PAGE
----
The current election season promises change in many sectors, but there is one that we believe simply needs more of the same. It is the HD Radio conversion process. While certainly slower to date than most would hope, it is at least heading in the right direction, and momentum appears to be building gradually.
Taking stock, we observe that initial HD Radio receiver penetration in the United States has arguably grown as fast or faster than FM’s — or even DAB’s in other countries — over the same amount of time from their respective introductions.
Even in the U.K., where DAB has shown strong recent success, those results did not occur until a decade after its debut there, when a massive retooling of strategy was launched. A key component of the latter was the provision of exclusive new content streams on DAB (as opposed to earlier simulcasts of AM and FM programming), something that HD Radio has included essentially from its origin.
There also has been no satellite radio competition in the U.K., so HD Radio’s current penetration in the face of such competition here could be seen as even more impressive. (Some might also point out, however, that the presence of satellite radio stimulated U.S. broadcasters to convert to HD Radio sooner and in greater numbers than they otherwise might have.) Conversely, in the U.K., satellite television has carried DAB broadcasts, further increasing consumer awareness. Again, no such help from other media in the U.S. for HD Radio.
Yes, there are still problems to be solved (AM interference, for example) and improvements yet to be developed and/or deployed (increased digital power, data services, content protection, EPG), but most are already on the road map. Even more imminent are new HD Radio form factors (portables by Christmas 2009?) and continually reducing receiver costs — which, some might point out, are already relatively cheaper than FM or DAB receivers were in similar timeframes .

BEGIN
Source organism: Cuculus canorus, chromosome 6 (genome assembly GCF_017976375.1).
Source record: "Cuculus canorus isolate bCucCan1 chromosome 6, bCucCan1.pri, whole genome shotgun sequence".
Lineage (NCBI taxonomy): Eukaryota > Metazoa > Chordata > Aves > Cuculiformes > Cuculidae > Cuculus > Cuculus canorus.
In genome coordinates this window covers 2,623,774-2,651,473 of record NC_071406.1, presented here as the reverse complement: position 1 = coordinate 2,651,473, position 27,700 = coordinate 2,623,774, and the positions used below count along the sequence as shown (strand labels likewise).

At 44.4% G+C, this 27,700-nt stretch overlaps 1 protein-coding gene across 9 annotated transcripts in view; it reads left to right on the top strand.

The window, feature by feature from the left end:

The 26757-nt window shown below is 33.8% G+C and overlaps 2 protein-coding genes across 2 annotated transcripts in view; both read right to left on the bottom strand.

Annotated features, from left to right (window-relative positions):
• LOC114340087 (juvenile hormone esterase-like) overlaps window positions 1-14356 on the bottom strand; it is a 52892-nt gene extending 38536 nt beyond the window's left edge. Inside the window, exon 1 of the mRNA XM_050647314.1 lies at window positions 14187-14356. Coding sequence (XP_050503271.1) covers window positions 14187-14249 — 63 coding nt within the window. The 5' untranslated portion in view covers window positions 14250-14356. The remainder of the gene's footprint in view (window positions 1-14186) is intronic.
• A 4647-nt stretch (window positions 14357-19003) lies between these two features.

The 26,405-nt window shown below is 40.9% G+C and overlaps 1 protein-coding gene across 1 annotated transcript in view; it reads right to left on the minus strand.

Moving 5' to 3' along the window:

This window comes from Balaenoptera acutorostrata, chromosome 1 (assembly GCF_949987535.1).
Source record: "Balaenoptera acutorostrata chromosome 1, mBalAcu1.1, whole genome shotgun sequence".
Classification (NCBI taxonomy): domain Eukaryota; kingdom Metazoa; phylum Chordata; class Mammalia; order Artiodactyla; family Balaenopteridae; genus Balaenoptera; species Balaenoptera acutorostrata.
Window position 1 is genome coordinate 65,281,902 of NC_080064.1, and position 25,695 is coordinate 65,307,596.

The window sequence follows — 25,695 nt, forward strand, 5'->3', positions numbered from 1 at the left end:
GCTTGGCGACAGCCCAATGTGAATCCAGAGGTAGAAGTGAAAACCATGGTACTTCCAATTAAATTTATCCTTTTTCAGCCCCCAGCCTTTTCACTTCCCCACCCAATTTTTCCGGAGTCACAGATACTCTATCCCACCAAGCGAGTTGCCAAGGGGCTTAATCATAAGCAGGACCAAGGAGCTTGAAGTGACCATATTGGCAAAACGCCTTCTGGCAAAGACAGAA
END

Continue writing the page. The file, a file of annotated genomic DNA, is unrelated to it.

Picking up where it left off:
Meanwhile, some reasons for the sluggish transition cannot be attributed directly to HD Radio. Consider the intrinsic slowness of any voluntary broadcast transition — particularly one that occurs one station at a time, rather than via a more coordinated nationwide rollout.
There’s also the fact that much radio content itself may not be as appealing as it might be to today’s audiences, with its heavy commercial loads and aggressive audio processing. And, as noted, there are the many new competitive services developing simultaneously.
Nevertheless, we believe broadcasters should hold firm to their commitments on the transition, and continue to innovate with new multicasts and other services. The emergence of more “fine-grained” audience measurement systems should be timely and helpful tools. Meanwhile, as receiver costs drop and component availability broadens, HD Radio can continue to move toward the ultimate goal of attaining default status in all new receivers.
If HD Radio continues to get better, cheaper and more widely available, we believe the odds favor it eventually becoming a true success story.